Superabundance seeks to be a novella about how the multiplicity of choice and the complexity of existence can defeat individuals, but ends up becoming a prolonged and overly long examination of terminal boredom and meaninglessness, and one man’s seemingly endless capacity for self-pity. The first-person narration serves to alienate rather than endear, and the reader feels largely dissatisfied in spite of the relentless confessions of the central character, since little of value is said in spite of the narrator’s verbosity. The overall impression is of tedium and frustration. It’s not the tedium or frustration of the narrator which lingers, rather that of the reader finding themselves yearning for less self-absorption and urban concrete and rather more of a connection.
Superabundance / Heinz Helle / Kári Driscoll (translator) / Serpent’s Tail / 25 February 2016
Brian Gourley‘s poetry has appeared in a wide variety of magazines including Anon, Acumen, The Interpreter’s House and The Irish Literary Review. He is currently working on his debut poetry collection and the publication of his PhD thesis in Reformation writing.
Bae Suah’s A Greater Music is an intoxicating mix of language, nature, and sound, made all the more complex by its translation into English from Korean. Translated by Deborah Smith, the novel reads somewhat like a dream. It follows an unnamed narrator’s journey through the trials and tribulations of love, life, and the inevitability of death. It is a deceptively simple story, involving the narrator, her (ex)-boyfriend, and another character, M, whose full name is never revealed.
Echoes of Jeanette Winterson’s Written on the Body come to mind when reading Suah’s novel, with its exploration of what it means to love, to be in love, and all the nuances in between. There is the naiveté of love, and the difference between love and infatuation. There are understandings, or misunderstandings, facilitated and influenced by family and friends. Suah does not provide an immediate context for her characters, choosing instead to let them develop organically in our heads.
The novel’s fractured timeline is part of this. Disorienting at first, in hindsight it adds volumes. Memories, by their very nature, are fleeting, can be unreliable, and are often recalled in illogical order, yet still seem to make sense when pieced together. Our lives are shaped by the ways in which we make and recollect these memories, whether in a positive or negative light. The novel’s non-linear trajectory also allows it to tackle issues like death in a sensitive, insightful manner, bringing to light this important aspect of life that is too often ignored, or considered taboo.
There are many threads woven throughout the novel, with water being one of the strongest. From the narrator’s near-drowning, to the seemingly constant rain, water is almost ever-present. It serves as an apt metaphor for the ebb and flow of life, its stagnation, and its terrible unpredictability. Water is essential for life, but it can just as easily take it away; it can be temperamental, and even uncontrollable, but also a thing of exquisite beauty.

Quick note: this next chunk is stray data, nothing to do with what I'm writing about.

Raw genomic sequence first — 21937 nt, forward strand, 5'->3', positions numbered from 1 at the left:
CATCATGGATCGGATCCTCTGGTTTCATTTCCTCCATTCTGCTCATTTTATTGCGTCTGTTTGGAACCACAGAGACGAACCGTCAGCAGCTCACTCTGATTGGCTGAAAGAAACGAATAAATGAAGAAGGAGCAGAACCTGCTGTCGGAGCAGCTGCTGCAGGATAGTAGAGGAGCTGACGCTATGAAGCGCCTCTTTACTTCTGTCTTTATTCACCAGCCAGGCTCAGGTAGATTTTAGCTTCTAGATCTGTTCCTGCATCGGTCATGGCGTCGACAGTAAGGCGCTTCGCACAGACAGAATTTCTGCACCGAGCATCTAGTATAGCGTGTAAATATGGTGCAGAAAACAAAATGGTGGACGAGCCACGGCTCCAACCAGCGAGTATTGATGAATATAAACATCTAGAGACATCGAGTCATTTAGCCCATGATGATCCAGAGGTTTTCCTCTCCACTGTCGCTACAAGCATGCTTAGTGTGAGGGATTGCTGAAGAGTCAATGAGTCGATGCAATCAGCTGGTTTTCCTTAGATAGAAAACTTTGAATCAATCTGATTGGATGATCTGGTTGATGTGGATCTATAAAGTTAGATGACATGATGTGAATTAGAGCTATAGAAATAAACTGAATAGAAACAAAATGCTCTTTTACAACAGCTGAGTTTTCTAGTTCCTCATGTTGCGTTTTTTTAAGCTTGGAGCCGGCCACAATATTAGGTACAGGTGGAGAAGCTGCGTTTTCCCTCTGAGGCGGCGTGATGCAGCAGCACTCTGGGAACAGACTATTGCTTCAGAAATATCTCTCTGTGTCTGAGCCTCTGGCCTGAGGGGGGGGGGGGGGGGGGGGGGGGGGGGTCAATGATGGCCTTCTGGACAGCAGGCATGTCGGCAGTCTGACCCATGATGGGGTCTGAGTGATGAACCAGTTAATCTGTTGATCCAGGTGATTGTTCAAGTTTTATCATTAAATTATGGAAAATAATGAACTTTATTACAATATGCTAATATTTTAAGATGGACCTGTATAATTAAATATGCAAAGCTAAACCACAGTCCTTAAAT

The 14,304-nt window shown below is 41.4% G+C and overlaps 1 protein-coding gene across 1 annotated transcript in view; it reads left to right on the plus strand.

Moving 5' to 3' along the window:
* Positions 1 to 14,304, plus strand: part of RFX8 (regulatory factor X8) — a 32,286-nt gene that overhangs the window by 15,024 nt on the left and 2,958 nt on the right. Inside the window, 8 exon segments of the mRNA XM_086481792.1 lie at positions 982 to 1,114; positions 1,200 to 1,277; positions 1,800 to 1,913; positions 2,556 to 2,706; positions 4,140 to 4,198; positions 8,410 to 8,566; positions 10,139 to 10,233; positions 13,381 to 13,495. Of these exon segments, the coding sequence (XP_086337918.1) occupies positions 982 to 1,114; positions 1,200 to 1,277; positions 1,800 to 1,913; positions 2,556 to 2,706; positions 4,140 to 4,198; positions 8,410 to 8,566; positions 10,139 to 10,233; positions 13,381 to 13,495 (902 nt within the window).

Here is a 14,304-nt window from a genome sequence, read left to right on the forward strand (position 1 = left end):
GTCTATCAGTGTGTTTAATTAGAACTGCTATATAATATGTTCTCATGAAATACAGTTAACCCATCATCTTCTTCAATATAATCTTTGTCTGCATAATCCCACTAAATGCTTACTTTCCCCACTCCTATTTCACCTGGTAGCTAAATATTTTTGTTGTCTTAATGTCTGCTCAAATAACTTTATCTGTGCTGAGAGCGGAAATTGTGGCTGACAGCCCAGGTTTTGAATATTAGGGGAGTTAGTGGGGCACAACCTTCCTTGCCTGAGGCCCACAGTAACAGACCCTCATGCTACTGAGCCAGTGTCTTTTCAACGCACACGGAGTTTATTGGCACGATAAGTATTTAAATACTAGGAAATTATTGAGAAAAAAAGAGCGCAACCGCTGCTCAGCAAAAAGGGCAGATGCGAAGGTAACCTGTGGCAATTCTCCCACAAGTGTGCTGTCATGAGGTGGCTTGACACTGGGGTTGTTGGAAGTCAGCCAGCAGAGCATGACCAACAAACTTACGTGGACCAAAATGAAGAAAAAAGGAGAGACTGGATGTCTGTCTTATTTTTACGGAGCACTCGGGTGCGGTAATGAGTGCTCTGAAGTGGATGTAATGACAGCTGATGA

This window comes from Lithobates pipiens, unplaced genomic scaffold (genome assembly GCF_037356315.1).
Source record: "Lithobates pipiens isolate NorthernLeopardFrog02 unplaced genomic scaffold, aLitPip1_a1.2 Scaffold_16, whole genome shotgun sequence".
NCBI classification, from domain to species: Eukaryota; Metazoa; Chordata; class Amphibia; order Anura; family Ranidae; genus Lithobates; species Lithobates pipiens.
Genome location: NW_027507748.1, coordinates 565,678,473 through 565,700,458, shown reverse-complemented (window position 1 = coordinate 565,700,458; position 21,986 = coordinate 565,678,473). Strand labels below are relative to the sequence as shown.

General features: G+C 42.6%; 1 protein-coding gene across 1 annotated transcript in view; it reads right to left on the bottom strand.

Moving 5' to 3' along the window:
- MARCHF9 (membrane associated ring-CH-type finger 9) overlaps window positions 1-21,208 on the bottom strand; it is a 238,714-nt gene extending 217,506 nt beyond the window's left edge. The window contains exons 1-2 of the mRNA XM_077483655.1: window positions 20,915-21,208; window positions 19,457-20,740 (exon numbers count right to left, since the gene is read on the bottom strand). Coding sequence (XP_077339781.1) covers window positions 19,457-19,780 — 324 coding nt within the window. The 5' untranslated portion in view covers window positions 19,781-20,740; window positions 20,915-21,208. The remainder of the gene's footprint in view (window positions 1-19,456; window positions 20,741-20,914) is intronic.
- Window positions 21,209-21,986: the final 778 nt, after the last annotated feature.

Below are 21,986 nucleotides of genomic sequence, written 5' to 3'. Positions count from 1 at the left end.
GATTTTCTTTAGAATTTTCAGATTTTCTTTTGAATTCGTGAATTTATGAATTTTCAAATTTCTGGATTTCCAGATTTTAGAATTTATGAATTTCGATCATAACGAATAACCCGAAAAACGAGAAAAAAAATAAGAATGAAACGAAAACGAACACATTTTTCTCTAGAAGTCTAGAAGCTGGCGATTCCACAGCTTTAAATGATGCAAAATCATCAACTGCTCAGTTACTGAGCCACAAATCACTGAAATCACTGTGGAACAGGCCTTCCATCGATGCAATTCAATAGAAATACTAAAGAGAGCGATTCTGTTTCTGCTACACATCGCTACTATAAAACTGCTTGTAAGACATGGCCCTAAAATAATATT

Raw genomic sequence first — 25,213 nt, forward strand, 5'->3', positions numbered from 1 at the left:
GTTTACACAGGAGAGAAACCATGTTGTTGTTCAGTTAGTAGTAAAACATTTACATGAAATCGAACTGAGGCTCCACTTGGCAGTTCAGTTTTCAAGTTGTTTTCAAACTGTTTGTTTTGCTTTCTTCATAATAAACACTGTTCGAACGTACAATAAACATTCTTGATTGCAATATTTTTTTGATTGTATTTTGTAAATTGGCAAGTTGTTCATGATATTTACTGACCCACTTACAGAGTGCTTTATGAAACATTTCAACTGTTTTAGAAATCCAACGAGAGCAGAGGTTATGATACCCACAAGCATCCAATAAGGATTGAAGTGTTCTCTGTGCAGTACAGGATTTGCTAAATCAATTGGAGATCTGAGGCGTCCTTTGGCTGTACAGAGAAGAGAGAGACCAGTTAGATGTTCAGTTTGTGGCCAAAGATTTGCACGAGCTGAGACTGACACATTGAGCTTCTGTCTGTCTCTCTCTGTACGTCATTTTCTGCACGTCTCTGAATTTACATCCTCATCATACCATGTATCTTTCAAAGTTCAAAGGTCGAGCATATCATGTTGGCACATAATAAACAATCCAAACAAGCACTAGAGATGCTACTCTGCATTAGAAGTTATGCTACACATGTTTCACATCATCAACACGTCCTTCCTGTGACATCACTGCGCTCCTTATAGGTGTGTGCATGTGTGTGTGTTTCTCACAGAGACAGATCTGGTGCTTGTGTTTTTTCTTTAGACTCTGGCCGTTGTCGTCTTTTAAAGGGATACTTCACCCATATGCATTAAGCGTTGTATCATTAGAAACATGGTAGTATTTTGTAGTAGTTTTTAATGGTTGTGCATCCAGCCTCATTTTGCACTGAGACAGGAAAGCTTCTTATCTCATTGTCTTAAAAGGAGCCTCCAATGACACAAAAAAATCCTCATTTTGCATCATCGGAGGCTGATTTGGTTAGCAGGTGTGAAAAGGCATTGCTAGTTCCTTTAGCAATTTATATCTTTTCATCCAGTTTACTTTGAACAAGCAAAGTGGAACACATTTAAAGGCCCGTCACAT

English is a foreign language in Suah’s narrative – a strange concept for those of us to whom English comes naturally. It is slightly uncanny to see phrases like “the English-language versions of the Harry Potter Series and American Psycho” – works which we know in the original. We are also guided through the narrator’s mind as she attempts to learn German, her ‘relatively’ poor grasp of the language simply emphasising the importance of translation in a world that is becoming increasingly Anglophonic.
Aside from English, Korean, and German, music is another language that looms large in the novel. Music is a way in which the narrator understands and seeks solace from those around her. Even though the amalgamation of literature and classical music may seem natural, it can be difficult to combine the two in a way that does not alienate those who are unfamiliar with the names and specific terminology. But Suah and Smith do just fine. Of course, those with some knowledge of classical music may glean extra meaning from these references, but their inclusion does not detract from enjoyment of the novel, or indeed, an understanding of its messages.
In A Greater Music, Suah and Smith have crafted a timeless piece of writing and, as is appropriate, there is no definite conclusion. Life goes on, after all. We meet people, and we lose them. It is what we do with them that is important, and how we remember those events in years to come.
A Greater Music / Bae Suah / translated by Deborah Smith / Open Letter Books / 11 October 2016
About the reviewer
Yen-Rong Wong is a writer of mostly non-fiction, and the founding editor of Pencilled In, a magazine dedicated to showcasing work by Asian Australian artists. She can be found on Twitter or at her website.